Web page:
Monday, November 1, 2004
25 Best Short-Game Tips Ever!
6. Triple Play
If your current grip places too much of the handle in your fingers, you’ll need to adjust it so more of the grip fits in your palms. Furthermore, you should make a second alteration to ensure that your hands function as a single unit. Try this: After placing your hands on the handle, slide the lower hand up until the pinkie, forefinger and middle finger rest atop your lead hand. This triple overlap grip effectively quiets the movement of the dominant hand (the right hand for right-handers) during the stroke. A less-active dominant side translates into better grip pressure and keeps the hands working together. In addition, placing the grip in your palms helps prevent tension and positions your thumbs on top of the grip, which will heighten your feel and control.
7. Shake Hands
One of the best lessons you can learn is, “In golf, you shake hands like a gentleman.” Most golfers, however, “high-five.” In other words, they swing from low to high following impact. In all swings, especially shorter ones, hit down and through the ball so that in the postimpact position, your hands are still below your waist. For better wedge shots, follow impact by shaking hands with your target.
8. Putter Blast
An awkward situation where your putter can come in handy is when the ball is buried in the face of a bunker. This lie can be almost impossible to escape from, especially with a wedge, which often forces the ball farther into the sand. But if you turn your putter counterclockwise so that the toe points toward the ball, your putter can become a valuable bunker tool. To execute this play, simply set up with the ball in the middle of your stance, and assume your normal full-swing grip. Take the club up abruptly, and come down with a limited followthrough, just as you would when hitting a punch shot. If you make contact with the sand just in back of the ball, it should come out like a normal bunker shot. Keep in mind that heel-toe-style putters work best with this technique.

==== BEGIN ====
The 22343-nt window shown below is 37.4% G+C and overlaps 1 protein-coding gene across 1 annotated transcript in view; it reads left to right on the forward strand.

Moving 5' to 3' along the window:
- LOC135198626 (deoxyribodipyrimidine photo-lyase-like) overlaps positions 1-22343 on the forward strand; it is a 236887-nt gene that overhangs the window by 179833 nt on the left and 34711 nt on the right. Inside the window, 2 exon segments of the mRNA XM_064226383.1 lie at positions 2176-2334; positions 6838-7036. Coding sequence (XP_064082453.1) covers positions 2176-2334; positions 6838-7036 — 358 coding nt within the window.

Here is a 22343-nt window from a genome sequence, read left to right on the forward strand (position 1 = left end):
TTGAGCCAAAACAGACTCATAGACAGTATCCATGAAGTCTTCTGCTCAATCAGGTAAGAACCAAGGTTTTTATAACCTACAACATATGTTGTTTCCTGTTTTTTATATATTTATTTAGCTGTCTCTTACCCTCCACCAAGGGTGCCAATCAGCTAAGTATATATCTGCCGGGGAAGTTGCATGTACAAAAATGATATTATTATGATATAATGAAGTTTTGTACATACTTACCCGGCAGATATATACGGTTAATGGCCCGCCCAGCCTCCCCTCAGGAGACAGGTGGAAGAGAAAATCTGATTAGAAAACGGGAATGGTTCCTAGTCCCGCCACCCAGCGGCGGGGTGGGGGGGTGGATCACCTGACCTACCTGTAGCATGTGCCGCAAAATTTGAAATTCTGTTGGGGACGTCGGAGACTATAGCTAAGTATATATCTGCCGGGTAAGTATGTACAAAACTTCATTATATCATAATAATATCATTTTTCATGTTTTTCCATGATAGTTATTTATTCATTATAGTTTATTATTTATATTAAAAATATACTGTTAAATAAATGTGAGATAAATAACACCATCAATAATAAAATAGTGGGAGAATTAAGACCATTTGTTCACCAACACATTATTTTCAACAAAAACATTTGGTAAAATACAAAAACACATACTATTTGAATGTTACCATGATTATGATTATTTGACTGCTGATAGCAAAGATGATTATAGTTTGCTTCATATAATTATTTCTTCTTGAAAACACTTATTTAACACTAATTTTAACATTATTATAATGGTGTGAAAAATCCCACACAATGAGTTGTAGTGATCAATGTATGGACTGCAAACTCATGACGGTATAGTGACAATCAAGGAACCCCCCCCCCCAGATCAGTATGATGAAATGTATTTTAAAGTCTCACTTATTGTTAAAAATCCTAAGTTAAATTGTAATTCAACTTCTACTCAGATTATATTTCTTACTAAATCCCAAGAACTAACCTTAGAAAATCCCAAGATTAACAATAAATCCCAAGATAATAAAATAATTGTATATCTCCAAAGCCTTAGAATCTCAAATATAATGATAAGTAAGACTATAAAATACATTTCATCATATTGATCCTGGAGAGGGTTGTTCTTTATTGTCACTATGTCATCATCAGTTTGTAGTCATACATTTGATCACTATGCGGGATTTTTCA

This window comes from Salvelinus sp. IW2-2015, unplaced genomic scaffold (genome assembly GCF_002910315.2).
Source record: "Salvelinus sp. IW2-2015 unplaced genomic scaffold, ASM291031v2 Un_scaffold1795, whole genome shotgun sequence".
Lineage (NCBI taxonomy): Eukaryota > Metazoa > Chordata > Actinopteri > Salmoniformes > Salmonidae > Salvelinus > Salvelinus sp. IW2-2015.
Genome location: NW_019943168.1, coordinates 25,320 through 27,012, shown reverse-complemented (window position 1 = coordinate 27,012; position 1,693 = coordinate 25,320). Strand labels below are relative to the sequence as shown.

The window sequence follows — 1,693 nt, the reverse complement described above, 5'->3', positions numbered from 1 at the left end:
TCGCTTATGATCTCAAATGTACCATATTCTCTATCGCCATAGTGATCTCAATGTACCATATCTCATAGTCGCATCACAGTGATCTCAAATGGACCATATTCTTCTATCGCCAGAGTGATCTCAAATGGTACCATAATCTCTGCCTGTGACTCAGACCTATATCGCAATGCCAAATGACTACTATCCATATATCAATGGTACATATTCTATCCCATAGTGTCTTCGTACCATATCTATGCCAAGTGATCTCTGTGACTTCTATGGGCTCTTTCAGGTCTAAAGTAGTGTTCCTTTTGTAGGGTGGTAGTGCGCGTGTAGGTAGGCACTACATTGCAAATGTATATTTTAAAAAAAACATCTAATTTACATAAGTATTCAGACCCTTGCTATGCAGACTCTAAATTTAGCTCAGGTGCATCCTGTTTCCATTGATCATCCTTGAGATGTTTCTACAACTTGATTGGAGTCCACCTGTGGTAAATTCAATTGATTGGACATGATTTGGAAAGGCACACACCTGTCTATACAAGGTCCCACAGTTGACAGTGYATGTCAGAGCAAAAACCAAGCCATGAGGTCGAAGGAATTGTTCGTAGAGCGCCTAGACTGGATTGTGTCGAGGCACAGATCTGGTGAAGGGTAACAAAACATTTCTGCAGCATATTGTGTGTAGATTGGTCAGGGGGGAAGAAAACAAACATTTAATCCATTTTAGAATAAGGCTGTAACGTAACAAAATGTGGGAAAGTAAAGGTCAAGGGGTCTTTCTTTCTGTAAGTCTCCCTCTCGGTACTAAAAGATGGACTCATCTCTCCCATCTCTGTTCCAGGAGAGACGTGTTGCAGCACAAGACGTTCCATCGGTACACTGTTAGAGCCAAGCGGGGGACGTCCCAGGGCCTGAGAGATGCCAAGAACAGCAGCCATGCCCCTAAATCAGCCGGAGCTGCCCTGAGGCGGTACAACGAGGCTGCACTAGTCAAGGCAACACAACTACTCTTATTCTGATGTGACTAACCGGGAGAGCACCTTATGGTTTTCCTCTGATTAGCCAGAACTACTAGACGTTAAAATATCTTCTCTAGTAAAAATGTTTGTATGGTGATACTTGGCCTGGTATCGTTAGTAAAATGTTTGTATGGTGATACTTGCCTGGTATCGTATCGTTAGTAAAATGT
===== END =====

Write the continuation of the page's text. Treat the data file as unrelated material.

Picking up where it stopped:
9. Eye Your Putts
Choosing the right line is a challenging task made difficult by optical illusions. These illusions arise when you gauge the line from your putting stance. You’ll always get a better read with the head in an upright position, not turned sideways. Always read your putts from behind the ball. Once you settle into your stance, give the line one more look, being careful not to tilt your head sideways. Keep your head up and rotate it so that your mind can redraw the line on the green.
10. Save Face
You won’t drain many putts if you set up with an open or closed face, regardless of the quality of your stroke. For a perfectly perpendicular setup, look to the leading edge of your putter, or make use of the club’s painted sight lines or natural aiming lines. Consider these lines when shopping for a new putter. Find a putter that feels good, of course, but also one that’s easy to align. We’re all likely to try something that works well for our playing partners or our favorite Tour player. Don’t fall into that trap. Experiment and find a putter that works for you. It may be something you’d never consider owning.
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